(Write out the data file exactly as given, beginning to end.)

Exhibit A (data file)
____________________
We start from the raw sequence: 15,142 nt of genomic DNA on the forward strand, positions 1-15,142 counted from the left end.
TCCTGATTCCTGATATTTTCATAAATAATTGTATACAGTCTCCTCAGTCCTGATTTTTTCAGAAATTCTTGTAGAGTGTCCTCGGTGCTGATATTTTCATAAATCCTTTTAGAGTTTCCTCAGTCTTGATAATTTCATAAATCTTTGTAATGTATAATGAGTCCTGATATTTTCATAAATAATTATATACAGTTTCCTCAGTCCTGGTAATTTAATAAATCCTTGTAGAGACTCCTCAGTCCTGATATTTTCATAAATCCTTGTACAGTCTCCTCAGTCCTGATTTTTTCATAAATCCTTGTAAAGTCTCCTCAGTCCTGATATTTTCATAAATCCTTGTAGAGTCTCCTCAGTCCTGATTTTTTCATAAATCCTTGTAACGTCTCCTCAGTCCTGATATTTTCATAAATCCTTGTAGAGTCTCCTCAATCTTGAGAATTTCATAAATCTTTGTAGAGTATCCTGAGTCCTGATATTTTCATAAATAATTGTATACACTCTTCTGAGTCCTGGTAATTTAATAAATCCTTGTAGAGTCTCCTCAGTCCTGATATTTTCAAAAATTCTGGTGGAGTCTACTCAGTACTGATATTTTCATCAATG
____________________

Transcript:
We start from the raw sequence: 15,142 nt of genomic DNA on the forward strand, positions 1-15,142 counted from the left end.
TCCTGATTCCTGATATTTTCATAAATAATTGTATACAGTCTCCTCAGTCCTGATTTTTTCAGAAATTCTTGTAGAGTGTCCTCGGTGCTGATATTTTCATAAATCCTTTTAGAGTTTCCTCAGTCTTGATAATTTCATAAATCTTTGTAATGTATAATGAGTCCTGATATTTTCATAAATAATTATATACAGTTTCCTCAGTCCTGGTAATTTAATAAATCCTTGTAGAGACTCCTCAGTCCTGATATTTTCATAAATCCTTGTACAGTCTCCTCAGTCCTGATTTTTTCATAAATCCTTGTAAAGTCTCCTCAGTCCTGATATTTTCATAAATCCTTGTAGAGTCTCCTCAGTCCTGATTTTTTCATAAATCCTTGTAACGTCTCCTCAGTCCTGATATTTTCATAAATCCTTGTAGAGTCTCCTCAATCTTGAGAATTTCATAAATCTTTGTAGAGTATCCTGAGTCCTGATATTTTCATAAATAATTGTATACACTCTTCTGAGTCCTGGTAATTTAATAAATCCTTGTAGAGTCTCCTCAGTCCTGATATTTTCAAAAATTCTGGTGGAGTCTACTCAGTACTGATATTTTCATCAATG